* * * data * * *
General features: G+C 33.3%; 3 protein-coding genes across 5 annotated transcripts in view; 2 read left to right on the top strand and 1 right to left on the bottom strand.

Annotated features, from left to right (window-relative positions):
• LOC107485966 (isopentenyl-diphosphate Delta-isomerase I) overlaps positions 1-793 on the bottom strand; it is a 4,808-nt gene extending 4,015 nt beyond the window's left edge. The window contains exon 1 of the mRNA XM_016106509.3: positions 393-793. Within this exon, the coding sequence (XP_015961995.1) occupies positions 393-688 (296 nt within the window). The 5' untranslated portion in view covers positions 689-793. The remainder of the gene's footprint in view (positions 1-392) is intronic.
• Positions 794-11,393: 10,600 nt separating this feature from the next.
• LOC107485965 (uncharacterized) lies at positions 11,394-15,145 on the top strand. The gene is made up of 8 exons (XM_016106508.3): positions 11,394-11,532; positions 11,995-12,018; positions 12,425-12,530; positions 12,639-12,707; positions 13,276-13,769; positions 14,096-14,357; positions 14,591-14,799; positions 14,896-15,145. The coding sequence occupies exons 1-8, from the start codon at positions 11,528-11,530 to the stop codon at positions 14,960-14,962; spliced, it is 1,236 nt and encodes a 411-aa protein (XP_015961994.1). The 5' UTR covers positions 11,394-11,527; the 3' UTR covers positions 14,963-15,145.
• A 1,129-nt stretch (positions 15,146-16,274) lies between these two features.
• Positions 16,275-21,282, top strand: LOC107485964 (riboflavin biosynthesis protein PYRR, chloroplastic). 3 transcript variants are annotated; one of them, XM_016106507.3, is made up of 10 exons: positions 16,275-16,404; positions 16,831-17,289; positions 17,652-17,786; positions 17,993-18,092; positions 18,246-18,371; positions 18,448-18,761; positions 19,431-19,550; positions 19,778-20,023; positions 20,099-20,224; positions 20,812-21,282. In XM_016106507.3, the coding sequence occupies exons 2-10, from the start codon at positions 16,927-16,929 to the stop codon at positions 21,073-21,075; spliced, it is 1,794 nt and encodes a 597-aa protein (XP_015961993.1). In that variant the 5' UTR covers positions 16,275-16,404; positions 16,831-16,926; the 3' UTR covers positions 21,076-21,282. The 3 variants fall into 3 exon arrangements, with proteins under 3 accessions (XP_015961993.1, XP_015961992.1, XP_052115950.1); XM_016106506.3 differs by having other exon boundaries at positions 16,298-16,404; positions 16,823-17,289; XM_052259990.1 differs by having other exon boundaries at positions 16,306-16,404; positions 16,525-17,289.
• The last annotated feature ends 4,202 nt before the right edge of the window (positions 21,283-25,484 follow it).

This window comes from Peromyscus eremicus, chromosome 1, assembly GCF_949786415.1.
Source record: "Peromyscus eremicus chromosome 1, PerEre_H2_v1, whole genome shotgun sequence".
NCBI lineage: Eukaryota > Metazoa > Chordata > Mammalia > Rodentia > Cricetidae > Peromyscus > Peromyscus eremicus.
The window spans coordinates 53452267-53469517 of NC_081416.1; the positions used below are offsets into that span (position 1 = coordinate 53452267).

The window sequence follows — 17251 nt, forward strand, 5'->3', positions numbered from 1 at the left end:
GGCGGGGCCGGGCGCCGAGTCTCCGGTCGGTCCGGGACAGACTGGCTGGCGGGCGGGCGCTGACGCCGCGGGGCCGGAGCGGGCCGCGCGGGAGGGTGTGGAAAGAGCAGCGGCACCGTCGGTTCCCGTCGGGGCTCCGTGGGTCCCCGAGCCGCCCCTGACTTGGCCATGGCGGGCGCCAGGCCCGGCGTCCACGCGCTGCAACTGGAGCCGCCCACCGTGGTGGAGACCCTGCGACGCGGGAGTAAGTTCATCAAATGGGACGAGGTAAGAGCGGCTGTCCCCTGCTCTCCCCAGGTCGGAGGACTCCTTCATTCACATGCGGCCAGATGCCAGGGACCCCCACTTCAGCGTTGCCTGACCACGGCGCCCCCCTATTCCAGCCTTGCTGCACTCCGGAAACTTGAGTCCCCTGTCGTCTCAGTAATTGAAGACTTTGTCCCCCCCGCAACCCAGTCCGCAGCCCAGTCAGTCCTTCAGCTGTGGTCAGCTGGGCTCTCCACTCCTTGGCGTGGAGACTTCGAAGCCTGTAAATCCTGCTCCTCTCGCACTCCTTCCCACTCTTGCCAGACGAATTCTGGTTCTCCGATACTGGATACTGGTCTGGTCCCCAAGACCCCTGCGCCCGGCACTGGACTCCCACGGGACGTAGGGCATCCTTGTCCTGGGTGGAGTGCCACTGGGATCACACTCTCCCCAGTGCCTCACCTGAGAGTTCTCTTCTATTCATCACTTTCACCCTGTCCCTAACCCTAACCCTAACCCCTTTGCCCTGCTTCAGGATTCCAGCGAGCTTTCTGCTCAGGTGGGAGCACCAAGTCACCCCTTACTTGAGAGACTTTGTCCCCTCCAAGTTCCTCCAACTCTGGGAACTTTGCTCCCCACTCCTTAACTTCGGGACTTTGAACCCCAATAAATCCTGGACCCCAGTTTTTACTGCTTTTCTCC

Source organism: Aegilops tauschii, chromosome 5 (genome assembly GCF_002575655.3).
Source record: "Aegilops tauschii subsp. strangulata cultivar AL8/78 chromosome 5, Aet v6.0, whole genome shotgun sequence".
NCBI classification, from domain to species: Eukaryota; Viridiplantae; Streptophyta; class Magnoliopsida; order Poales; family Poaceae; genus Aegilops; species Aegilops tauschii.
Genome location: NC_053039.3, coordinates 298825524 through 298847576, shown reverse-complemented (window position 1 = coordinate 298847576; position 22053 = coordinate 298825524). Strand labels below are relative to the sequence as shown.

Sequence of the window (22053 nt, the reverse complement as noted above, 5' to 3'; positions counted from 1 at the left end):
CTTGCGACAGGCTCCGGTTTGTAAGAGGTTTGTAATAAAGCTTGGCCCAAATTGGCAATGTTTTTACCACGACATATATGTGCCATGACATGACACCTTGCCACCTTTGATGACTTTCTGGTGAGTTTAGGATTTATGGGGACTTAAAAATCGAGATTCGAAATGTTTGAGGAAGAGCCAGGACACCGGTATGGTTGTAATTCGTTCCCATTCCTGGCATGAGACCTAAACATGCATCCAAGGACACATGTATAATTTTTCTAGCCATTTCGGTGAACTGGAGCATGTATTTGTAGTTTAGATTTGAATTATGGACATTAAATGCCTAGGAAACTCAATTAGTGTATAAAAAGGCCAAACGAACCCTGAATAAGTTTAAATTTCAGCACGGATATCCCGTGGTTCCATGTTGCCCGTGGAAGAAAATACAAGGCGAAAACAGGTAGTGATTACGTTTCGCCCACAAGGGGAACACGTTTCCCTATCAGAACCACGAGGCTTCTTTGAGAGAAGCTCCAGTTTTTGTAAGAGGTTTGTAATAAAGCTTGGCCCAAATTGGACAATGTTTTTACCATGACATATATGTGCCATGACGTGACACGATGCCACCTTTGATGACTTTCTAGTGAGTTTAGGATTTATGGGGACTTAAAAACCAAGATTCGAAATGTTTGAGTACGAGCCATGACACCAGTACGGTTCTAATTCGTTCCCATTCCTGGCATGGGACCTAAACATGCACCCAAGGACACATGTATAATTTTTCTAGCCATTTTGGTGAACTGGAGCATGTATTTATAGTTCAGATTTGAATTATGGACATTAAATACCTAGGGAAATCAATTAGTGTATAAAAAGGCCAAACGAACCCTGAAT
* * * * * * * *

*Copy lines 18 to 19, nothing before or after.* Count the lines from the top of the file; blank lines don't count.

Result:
Genome location: NC_053039.3, coordinates 298825524 through 298847576, shown reverse-complemented (window position 1 = coordinate 298847576; position 22053 = coordinate 298825524). Strand labels below are relative to the sequence as shown.

Sequence of the window (22053 nt, the reverse complement as noted above, 5' to 3'; positions counted from 1 at the left end):